It befell in the days of Dave Lackland, when he was King of all England, that the realm was torn by civil strife. The exchequer was drained by the cost of Crusades to the Levant and hastily arranged goodwill visits to becalm treacherous Picts.
Sick-houses were overflowing and injustice was rampant. The mean huts of the mendicant hordes were judged too capacious for those who wouldst not mount an ass and look for work.
In the forest, hirsute outlaw Russell Hood and his unmerry men (Little Jones) pledged to rob the rich and, er, ‘don’t press me on details, mate, I don’t do graphs’.
By the year 2014, the Barons, led by the Lords of Derry St, of Brecqhou and of Wapping, were revolting. They marched on the capital under the purple standard of Nigel de Corduroy-Barbour, demanding to be freed of foreign tyranny, especially of the Court of Strasbourg.
King Dave called for his loyal and learned adviser, Lord Grief the Good. ‘Faithful attorney,’ said the King. ‘We need to buy off the barons and stop our sheriffs being made fools before the courts. Run me off a quick law!’
His lordship demurred. ‘My Liege, did we not learn under the reign of King Tony that we pass hasty constitutional reforms at our peril?’ At that the King became choleric and cried: ‘Treachery! Will nobody rid me of this turbulent attorney?’
Good Grief did cry ‘sanctuary’! So knightly retainers girded their loins and escorted the attorney to his club, since he was of the old school. ‘Sanctuary much!’ quoth he.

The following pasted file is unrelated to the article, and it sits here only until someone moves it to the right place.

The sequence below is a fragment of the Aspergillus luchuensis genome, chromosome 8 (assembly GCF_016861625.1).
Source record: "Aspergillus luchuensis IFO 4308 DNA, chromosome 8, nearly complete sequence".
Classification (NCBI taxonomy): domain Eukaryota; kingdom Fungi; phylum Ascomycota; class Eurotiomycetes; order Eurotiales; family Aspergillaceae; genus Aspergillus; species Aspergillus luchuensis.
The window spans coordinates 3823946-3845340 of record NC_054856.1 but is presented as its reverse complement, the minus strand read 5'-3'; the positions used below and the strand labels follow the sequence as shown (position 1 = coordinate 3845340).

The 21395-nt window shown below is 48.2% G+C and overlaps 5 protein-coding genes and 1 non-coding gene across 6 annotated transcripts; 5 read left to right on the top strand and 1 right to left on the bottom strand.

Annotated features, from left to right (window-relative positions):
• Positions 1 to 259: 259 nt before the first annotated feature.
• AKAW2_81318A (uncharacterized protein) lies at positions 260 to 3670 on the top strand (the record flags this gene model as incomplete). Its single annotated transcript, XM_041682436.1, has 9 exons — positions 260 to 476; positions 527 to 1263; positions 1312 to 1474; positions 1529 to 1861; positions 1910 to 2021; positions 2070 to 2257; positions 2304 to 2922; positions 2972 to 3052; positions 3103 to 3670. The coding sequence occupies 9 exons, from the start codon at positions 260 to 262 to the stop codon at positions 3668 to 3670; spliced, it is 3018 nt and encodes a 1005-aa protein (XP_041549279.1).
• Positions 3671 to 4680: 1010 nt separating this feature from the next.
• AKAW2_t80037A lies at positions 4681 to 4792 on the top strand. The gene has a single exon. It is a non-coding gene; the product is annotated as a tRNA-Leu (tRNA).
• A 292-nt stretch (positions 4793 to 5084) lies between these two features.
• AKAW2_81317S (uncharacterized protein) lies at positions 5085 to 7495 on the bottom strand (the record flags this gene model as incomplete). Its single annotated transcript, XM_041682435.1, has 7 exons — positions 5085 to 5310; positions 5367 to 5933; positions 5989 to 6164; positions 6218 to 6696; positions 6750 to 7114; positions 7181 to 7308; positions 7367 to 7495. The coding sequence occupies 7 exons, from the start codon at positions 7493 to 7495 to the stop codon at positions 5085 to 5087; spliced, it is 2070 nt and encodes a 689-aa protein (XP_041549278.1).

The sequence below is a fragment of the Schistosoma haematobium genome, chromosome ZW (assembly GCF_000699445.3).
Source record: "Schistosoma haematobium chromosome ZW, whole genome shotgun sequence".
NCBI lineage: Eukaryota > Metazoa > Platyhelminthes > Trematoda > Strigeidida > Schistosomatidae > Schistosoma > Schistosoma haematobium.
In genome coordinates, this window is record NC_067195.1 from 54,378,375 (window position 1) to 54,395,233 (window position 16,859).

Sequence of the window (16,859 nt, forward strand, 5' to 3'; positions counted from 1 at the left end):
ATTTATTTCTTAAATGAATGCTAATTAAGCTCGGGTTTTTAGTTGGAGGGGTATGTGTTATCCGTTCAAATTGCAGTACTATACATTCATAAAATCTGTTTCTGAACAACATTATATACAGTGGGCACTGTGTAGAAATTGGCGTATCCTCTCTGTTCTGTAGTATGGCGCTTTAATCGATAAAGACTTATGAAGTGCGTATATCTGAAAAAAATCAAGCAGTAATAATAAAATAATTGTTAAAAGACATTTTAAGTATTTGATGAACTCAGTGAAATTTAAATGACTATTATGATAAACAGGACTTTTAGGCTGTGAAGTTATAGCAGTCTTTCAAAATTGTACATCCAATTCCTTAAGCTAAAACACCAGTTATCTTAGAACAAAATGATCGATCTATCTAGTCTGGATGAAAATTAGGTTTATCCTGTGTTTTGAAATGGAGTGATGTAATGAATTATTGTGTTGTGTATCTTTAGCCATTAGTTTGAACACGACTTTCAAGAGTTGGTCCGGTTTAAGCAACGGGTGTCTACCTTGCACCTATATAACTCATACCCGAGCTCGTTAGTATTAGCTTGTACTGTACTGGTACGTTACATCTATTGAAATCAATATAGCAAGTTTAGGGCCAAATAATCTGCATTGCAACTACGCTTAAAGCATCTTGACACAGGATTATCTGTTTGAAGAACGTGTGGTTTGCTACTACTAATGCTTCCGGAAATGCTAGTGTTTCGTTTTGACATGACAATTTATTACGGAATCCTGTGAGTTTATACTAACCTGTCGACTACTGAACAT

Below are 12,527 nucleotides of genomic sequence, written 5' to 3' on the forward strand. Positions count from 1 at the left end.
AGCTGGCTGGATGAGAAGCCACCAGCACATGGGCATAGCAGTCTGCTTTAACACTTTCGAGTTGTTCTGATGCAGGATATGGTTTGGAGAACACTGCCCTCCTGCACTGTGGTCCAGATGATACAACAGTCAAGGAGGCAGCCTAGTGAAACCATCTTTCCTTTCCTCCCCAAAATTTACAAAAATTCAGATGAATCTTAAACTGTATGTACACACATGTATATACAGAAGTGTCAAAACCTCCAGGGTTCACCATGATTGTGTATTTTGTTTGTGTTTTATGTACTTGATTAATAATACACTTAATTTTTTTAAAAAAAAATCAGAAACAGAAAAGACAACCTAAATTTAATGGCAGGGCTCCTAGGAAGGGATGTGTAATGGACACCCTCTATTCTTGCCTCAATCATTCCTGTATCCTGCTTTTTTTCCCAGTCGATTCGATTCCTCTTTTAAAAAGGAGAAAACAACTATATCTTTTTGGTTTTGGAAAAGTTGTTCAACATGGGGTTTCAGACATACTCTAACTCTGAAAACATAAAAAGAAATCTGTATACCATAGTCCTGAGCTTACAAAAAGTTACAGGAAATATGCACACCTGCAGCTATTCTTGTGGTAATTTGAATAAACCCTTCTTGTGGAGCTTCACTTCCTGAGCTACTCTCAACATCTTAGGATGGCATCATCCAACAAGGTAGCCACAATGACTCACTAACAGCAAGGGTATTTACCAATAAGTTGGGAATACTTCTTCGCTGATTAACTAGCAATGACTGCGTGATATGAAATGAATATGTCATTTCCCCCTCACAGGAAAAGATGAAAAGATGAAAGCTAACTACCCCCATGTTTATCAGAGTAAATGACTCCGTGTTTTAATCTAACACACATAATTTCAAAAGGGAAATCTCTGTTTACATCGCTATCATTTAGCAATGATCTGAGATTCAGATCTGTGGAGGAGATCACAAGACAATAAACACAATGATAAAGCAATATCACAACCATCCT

King Dave then turned to his Lord Chancellor, Graylag, a man of cunning though (it was said) little book-learning. ‘And what of you, Earl of Epsom & Ewell, are you too about to tell me the devil is in the detail?
‘Heaven forfend, my Liege,’ Graylag replied, ‘I have a floor-full of lawyers at my bidding.’
So Graylag sent for the Loyal Treasury Solicitor, who staggered into the Great Hall, weary from defending His Majesty in the court of judicial review, and commanded him to draw up a Great Charter of Rights & Responsibilities. ‘No rush, so long as I can have it by tomorrow lunchtime,’ Graylag ordered.
‘And do you wish me to impale a broom handle up my fundament so I can sweep Whitehall at the same time?’ the goodly civil servant asked.
‘Why yes,’ replied Graylag. ‘That is exactly the kind of private sector initiative we seek in the Government Legal Service.’
Fortunately, wiser counsel prevailed and the Great Charter was drawn up by the king’s henchmen, and sealed with solemn ceremony by the Thames. It opened thus: ‘TO ALL FREE MEN OF OUR KINGDOM (and their lady wives, calm down dears!) we have granted, for us and our heirs for ever, all the liberties written out below.’
But the barons were much displeased, chorusing: ‘This doesn’t look much different to what we had before.’
‘Haste ye to the small print,’ said Graymatter – these are BRITISH liberties. Take heed of this paragraph here about Premier League football seven days a week and keeping judges in line.’
Lackaday and rue, it came to pass that King Dave died of a surfeit of knives in the back and young Milly II succeeded the throne, to the astonishment of everyone, not least himself. Great harmony ruled for about five minutes, ‘til legal aid was again laid waste by great Slaughter.
As he held an onion to his eyes, Slaughter and the new royal court were jolted from their reverie by the skirl of distant pipes. Yes, it was the Picts, led by the great chieftain Sturgeon of Holyrood.
So Milly’s government did pass (Jim) Murphy’s Law, squeezing castle owners ‘til their pips squeaked and handing the cash to crofters in Old Aberdeen.
‘Outrageous,’ cried Graylag: ‘What about my yooman rights, eh?’ And he made haste to Runnymede, to hear the whispers of the reeds. But there were no reeds left, only a sign saying ‘Big Balls is watching you.’
‘Gadzooks,’ the old Chancellor said, ‘I don’t remember that, but I was never one for small print. Does anyone know a good lawyer?’